The Disclosures Tribunal has heard the former garda press officer Superintendent David Taylor denies saying that former commissioner Martin Callinan compiled text messages about Sergeant Maurice McCabe for Supt Taylor to send on.
Sgt McCabe gave evidence to the tribunal today about a meeting he had with Supt Taylor at his home in September 2016.
Counsel for Supt Taylor, Tara Burns, told the tribunal that Supt Taylor denied saying to Sgt McCabe that Mr Callinan had created texts and sent them on.
She said the superintendent accepted that during a meeting with Sgt McCabe in 2016 he told him that there were a large number of texts sent by him to senior management in relation to Sgt McCabe.
However, Ms Burns said the superintendent did not accept that he had told Sgt McCabe that these messages were about the scurrilous rumours relating to a 2006 sexual abuse allegation against the whistleblower.
Sgt McCabe told the tribunal that Supt Taylor "100%" said to him that Mr Callinan had compiled all the text messages, and sent them to the superintendent to be forwarded to others.
Sgt McCabe also said that Supt Taylor absolutely said he had sent hundreds of text messages in relation to malicious rumours about him.
Lawyers for Supt Taylor told the tribunal that he maintained that the reference was in relation to another matter.
Ms Burns said there was a dispute between Supt Taylor and Sgt McCabe as to what happened at the meeting.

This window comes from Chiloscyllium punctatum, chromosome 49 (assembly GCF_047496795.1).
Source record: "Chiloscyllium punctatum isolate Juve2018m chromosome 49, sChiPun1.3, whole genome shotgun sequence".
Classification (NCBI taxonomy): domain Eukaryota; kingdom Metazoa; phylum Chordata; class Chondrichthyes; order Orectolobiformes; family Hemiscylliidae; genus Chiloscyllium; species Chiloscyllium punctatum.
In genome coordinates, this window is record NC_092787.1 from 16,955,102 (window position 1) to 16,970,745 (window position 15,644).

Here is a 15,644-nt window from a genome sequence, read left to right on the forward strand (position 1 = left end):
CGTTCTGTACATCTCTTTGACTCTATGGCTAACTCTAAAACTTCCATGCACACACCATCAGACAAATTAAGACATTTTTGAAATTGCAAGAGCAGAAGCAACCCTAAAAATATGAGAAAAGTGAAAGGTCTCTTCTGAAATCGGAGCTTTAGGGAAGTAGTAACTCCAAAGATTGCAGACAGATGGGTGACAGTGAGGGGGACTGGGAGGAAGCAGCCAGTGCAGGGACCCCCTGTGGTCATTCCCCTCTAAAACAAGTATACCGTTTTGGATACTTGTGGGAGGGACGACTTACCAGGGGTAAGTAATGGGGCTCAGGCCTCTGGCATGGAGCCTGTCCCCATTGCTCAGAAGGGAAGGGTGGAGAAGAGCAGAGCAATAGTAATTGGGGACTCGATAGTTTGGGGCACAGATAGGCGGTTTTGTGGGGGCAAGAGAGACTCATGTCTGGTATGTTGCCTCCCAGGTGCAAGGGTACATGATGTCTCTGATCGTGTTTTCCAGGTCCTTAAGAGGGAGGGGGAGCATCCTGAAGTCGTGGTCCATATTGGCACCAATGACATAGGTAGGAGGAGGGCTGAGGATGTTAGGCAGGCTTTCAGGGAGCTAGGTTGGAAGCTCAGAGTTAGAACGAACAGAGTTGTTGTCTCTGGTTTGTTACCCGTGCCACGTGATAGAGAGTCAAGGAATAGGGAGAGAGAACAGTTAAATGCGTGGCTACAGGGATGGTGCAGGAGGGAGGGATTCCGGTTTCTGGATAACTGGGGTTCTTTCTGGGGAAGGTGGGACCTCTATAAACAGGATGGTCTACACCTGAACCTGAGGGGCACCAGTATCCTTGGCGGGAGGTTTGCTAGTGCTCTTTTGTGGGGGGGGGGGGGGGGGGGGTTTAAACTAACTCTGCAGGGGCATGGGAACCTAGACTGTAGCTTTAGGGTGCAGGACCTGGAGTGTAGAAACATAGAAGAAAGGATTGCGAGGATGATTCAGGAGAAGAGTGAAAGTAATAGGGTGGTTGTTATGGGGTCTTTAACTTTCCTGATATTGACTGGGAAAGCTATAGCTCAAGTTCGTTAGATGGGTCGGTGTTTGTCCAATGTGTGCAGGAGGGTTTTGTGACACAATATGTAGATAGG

The garda whistleblower was also asked about his evidence that Supt Taylor had referred to former commissioner Nóirín O'Sullivan as "the pusher" during the meeting, and said she had known all about the alleged smear campaign.
The tribunal heard that Supt Taylor denies that he used that phrase about Ms O'Sullivan in relation to information that was being passed on about Sgt McCabe.
It was also told that Supt Taylor's position was that Ms O'Sullivan knew what was going on in relation to the dissemination of information about Sgt McCabe.
Yesterday, the tribunal heard that in his protected disclosure Supt Taylor said negative information about Sgt McCabe was spread by word of mouth, and not by text or email.
McCabe questioned over RTÉ reports
Sgt McCabe was also questioned by RTÉ's lawyer, Sean Gillane, about a broadcast by Crime Correspondent Paul Reynolds on 24 February 2014.
Mr Reynolds reported that Mr Callinan said Sgt McCabe had refused to cooperate with the O'Mahony investigation of the sergeant's highlighting of the quashing of penalty points.
Sgt McCabe said yesterday that was not true, as he had not been asked to cooperate.
Mr Gillane said the report was first broadcast at 5pm that day and Mr Reynolds had tried to contact him beforehand.
He spoke to Sgt McCabe that evening looking for a response, but Sgt McCabe gave a statement to RTÉ Prime Time, which broadcast it in full.
Sgt McCabe agreed this demolished the suggestion that he had refused to cooperate.
The tribunal also heard that Mr Reynolds reported on the statement the next morning.
He was also questioned about a series of broadcasts on RTÉ on 9 May 2016 reporting on a leak of the O'Higgins Commission report.
Sgt McCabe agreed that several other media outlets had previously published some details from the report.
However, he said that when he heard the broadcast on RTÉ’s Morning Ireland, he thought it was nasty and awful.
Mr Gillane put it to Sgt McCabe that he was particularly upset with the use of the word "lie" and Sgt McCabe agreed.
Mr Gillane said he was entitled to his upset and his opinion, and there was no suggestion that was not genuine.
Mr Gillane took the sergeant through the details of the Morning Ireland report, saying each of Sgt McCabe's complaints was dealt with separately and Mr Reynolds stated that he was correct on many of them.